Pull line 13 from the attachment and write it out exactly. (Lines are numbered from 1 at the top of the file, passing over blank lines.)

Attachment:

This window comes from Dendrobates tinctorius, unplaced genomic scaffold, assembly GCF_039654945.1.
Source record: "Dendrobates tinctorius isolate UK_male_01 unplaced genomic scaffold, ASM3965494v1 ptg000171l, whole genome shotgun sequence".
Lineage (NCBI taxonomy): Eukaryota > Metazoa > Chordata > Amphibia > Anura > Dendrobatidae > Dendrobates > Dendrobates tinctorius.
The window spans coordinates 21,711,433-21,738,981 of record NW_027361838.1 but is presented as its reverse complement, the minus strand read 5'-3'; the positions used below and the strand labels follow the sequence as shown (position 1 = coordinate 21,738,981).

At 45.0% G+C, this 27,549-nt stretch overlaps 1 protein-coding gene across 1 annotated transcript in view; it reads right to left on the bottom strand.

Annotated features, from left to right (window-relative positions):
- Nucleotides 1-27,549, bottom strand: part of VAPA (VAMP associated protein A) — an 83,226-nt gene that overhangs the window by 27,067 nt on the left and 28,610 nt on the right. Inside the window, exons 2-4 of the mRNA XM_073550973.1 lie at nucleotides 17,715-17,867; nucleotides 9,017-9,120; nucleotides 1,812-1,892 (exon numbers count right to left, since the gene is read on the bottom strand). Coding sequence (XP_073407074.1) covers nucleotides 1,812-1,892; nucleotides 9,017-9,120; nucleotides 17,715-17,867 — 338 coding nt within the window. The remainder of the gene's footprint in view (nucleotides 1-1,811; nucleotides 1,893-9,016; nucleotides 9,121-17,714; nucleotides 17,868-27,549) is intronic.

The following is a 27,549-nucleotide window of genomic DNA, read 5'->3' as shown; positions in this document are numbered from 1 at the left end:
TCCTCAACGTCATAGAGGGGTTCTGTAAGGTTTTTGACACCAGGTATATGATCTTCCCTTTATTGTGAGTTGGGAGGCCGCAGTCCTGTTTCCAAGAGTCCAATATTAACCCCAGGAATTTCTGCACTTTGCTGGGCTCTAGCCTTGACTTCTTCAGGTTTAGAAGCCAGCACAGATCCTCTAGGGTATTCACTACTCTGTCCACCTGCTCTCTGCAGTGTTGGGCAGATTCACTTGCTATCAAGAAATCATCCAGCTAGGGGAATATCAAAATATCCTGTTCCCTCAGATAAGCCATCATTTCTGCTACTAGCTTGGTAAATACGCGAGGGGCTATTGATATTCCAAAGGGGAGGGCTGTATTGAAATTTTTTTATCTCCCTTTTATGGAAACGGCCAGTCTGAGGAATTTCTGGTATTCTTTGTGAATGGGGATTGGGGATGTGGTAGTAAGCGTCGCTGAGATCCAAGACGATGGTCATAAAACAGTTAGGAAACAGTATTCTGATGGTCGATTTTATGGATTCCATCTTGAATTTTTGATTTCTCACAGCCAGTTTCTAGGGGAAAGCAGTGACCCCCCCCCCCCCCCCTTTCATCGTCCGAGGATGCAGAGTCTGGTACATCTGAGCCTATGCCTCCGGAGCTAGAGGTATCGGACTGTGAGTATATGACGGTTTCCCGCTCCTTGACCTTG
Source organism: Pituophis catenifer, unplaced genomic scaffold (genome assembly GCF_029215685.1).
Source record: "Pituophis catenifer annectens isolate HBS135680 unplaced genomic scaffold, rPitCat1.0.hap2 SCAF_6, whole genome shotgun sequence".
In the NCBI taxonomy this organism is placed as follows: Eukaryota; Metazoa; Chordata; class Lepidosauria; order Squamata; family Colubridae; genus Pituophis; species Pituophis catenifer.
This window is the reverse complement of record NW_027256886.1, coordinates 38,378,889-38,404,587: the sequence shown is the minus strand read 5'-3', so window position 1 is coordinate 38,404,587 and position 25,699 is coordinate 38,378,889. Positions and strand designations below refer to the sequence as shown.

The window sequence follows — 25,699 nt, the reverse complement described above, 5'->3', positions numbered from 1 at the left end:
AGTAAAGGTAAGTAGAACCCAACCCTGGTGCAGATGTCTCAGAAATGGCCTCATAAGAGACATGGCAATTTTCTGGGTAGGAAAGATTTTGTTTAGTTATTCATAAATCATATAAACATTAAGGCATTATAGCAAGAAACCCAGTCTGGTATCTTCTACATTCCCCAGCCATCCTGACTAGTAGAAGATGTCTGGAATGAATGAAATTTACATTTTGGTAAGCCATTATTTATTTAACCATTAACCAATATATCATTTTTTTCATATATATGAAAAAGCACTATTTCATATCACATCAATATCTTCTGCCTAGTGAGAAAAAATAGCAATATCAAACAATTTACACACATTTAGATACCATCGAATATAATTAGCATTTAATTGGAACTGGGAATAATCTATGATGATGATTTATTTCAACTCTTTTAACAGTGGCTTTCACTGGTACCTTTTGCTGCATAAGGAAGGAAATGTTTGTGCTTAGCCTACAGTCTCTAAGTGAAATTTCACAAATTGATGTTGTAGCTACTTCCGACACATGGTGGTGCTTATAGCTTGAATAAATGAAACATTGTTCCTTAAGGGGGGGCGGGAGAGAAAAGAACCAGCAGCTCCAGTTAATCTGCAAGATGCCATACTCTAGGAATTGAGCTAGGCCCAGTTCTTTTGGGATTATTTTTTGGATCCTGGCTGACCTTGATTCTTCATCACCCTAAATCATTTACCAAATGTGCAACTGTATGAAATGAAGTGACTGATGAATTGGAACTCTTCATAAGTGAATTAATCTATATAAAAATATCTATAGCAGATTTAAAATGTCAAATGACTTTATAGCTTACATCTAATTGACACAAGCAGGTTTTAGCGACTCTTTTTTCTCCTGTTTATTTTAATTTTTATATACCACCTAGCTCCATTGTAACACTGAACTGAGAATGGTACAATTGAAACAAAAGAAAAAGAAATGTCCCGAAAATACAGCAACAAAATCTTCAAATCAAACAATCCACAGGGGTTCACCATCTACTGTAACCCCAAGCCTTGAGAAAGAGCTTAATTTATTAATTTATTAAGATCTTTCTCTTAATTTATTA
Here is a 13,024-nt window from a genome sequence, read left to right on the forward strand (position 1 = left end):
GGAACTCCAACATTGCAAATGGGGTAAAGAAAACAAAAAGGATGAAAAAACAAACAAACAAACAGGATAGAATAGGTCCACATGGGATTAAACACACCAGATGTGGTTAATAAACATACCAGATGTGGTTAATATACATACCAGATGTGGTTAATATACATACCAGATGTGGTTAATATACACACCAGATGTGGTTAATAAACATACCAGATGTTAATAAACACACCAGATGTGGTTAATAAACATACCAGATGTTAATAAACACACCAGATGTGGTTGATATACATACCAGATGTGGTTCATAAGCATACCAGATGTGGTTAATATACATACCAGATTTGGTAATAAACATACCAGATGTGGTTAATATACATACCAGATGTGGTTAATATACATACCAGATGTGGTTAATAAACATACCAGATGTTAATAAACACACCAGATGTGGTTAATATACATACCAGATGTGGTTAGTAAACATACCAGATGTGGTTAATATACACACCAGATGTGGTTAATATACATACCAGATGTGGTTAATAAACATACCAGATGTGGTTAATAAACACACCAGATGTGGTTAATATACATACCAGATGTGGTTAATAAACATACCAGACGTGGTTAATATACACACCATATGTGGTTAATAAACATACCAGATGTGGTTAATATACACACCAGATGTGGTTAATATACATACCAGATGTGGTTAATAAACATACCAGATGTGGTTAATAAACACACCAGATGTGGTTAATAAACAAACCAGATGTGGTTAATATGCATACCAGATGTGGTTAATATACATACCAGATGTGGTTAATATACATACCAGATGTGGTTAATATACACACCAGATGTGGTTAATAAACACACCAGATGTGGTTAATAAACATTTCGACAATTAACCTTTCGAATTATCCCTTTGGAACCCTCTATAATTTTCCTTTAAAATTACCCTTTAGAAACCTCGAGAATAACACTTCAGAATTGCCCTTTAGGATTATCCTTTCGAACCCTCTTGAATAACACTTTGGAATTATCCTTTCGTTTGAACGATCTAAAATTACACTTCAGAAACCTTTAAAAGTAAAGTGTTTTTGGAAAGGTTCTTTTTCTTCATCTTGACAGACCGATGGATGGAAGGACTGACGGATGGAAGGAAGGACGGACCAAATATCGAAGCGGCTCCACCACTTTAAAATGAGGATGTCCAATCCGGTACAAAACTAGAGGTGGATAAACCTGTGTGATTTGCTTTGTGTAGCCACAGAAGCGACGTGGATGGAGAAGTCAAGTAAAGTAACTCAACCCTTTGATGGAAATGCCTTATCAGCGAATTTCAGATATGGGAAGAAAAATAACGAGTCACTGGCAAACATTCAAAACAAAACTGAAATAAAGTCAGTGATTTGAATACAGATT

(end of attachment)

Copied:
This window is the reverse complement of record NW_027256886.1, coordinates 38,378,889-38,404,587: the sequence shown is the minus strand read 5'-3', so window position 1 is coordinate 38,404,587 and position 25,699 is coordinate 38,378,889. Positions and strand designations below refer to the sequence as shown.